And as for those "environmental extremists"? Well, according to a January 2007 Baselice poll, 85% of Texas voters want the Texas Legislature to encourage investment in solar power. The only extreme thing to do would be standing in the way of Texas voters who have figured out their energy needs a lot faster than their politicians have.

Time to act is now

Photovoltaic panels can be a significant part of Texas' energy solution, and with the right public policies, potential can become reality. Photovoltaics that are interconnected to the electric grid could take advantage of something called "net metering," which basically means that when your home or business is producing more energy that it uses, your electric meter spins backwards rather than forwards. If you produce more energy than you use in a month, that excess energy gets "banked" with your electric company and rolled over into your next month's bill. An energy-efficient home with photovoltaics is like a mini-power plant. A statewide rebate program for photovoltaics would bring solar power into the price range of a lot of Texas families.  (Oh, and while PV panels add value to the resale price of your home, an already-existing property tax exemption for solar energy devices means that PV panels don't add a single cent to your property taxes).

Investing in solar energy is a smart move for Texas. Our state is blessed with resources that can help provide clean, renewable energy to save the resources that might be harmed by non-renewable energies like coal. Investing in solar power can move Texas' economy forward. A loud and clear scientific consensus on global climate change and public consensus on investing in solar only clarifies the need for the Texas Legislature to act. It's time for Texas to make an investment in solar power. The health of our children, our economy, and our planet depend on it.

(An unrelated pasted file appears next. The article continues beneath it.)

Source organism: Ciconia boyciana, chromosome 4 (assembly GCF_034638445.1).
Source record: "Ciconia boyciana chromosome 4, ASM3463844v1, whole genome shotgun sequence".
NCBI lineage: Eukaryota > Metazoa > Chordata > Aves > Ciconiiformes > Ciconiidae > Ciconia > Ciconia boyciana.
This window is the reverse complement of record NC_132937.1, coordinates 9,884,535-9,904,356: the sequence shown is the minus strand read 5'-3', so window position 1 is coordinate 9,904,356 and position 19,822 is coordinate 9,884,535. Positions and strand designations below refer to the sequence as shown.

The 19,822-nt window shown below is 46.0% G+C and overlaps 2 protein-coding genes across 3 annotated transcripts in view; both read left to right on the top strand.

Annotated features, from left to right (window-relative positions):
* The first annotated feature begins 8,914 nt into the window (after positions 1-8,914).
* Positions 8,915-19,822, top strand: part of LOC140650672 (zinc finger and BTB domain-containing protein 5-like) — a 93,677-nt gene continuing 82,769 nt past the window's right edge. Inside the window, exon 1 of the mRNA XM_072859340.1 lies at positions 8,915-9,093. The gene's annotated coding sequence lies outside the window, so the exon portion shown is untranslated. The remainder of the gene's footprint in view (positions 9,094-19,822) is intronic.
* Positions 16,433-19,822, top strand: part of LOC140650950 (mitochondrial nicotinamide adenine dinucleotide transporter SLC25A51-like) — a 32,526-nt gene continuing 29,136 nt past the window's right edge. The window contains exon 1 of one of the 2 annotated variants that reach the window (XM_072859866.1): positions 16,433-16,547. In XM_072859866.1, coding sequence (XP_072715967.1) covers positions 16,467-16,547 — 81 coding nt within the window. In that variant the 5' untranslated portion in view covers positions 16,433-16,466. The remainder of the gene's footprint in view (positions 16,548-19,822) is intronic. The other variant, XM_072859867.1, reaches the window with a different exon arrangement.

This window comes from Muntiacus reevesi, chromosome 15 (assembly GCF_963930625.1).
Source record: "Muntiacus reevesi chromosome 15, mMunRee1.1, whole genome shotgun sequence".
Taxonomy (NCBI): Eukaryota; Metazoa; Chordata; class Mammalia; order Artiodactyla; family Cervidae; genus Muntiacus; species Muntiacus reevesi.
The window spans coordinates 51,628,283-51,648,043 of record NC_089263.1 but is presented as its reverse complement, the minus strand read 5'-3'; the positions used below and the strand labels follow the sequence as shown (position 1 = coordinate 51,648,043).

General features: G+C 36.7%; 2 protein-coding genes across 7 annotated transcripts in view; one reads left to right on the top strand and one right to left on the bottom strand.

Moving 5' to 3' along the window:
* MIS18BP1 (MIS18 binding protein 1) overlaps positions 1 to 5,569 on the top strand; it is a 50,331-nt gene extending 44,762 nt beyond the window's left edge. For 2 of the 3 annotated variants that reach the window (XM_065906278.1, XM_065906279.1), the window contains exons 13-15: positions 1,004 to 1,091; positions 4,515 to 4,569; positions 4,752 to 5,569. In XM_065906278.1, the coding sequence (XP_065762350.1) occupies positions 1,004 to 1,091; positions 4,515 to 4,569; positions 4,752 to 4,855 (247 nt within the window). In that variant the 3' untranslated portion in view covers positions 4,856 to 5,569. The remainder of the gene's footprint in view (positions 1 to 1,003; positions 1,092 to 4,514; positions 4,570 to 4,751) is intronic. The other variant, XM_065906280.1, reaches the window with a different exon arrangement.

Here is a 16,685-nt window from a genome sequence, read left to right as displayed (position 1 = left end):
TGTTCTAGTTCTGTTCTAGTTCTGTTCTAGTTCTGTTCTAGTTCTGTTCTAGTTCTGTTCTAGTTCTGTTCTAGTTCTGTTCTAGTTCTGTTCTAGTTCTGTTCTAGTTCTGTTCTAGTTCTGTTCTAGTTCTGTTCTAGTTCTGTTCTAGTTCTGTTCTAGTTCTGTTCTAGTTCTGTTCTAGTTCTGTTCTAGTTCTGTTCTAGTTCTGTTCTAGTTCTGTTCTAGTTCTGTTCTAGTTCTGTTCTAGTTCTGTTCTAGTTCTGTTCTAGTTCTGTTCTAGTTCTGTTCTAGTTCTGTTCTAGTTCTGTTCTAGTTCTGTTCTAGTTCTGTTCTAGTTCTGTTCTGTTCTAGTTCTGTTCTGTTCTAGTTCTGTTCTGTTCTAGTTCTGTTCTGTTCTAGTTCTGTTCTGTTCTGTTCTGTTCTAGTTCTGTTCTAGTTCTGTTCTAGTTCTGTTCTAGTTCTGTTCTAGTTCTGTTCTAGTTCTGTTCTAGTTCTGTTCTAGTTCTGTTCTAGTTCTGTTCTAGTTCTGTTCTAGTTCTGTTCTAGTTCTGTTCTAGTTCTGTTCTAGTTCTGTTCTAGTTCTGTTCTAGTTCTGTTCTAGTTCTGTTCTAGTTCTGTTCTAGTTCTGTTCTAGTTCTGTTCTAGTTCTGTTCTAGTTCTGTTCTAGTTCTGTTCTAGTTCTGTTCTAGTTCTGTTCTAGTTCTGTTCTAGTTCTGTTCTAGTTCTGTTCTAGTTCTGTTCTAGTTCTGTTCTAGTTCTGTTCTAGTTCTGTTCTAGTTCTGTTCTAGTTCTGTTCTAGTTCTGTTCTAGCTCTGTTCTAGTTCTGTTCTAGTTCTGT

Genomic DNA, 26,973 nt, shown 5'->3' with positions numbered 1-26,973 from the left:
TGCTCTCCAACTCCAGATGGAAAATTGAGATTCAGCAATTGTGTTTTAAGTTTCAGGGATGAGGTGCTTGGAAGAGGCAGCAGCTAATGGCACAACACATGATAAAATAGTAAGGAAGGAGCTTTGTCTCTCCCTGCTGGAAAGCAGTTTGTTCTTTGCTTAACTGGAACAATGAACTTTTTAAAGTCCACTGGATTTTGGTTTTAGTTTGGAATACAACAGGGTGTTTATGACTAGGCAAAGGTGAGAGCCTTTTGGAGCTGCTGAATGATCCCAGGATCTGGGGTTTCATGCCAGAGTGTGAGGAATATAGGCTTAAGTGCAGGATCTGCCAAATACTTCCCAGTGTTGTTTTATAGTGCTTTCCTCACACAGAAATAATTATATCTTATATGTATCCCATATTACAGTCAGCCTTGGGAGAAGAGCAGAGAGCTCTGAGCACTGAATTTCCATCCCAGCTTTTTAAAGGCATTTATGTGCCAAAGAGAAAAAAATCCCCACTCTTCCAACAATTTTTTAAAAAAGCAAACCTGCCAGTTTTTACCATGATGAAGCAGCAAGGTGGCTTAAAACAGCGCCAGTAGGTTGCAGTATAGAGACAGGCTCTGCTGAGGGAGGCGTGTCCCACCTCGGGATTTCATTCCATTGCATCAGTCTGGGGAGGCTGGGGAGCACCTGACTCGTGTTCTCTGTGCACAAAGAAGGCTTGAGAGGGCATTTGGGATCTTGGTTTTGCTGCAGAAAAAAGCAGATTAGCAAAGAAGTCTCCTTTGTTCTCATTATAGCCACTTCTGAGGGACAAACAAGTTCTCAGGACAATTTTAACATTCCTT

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I wish what the article says about the meter going backwards were universally true.
The Texas Public Utility Commission generally regulates this, but, thanks to Speaker Tom Craddick, the PUC has nothing to say about what municipal utilities do, it being assumed that oversight by local City Councils will provide the needed supervision. But, unfortunately, these City Councils lack the necessary expertise for this; therefore Municipal Utilities can do whatever they choose. The concept of meters going forwards and backwards AT THE SAME RATE is not accepted by some municipal utilities in Texas.

Emergency expenses

In the absence of a job when a person needs one, it can be difficult to meet financial obligations such as purchasing food to feed oneself and one's family, and paying one's bills; failure to make mortgage payments or to pay rent may lead to homelessness through foreclosure or eviction. Being unemployed, and the financial difficulties and loss of health insurance benefits that come with it, may cause malnutrition and illness, and are major sources of mental stress and loss of self-esteem which may lead to depression, which may have a further negative impact on health. Lacking a job often means lacking social contact with fellow employees, a purpose for many hours of the day, lack of self-esteem, mental stress and illness, and of course, the inability to pay bills and to purchase both necessities and luxuries. The latter is especially serious for those with family obligations, debts, and/or medical costs, where the availability of health insurance is often linked to holding a job. Emergency expenses are among the worst of all. Emergency expenses are typically deemed so because they come up suddenly – as if there weren’t any unexpected emergencies. These kinds of situations usually require a fast solution, and sometimes you just cannot rely on a bank or credit cards to do the trick, or doing so might be overkill. This is where payday loans come in; a small loan that you pay back within a few weeks for a reasonable fee. It's important to only use them as a temporary tool. They are the perfect tool to fix any emergency expenses.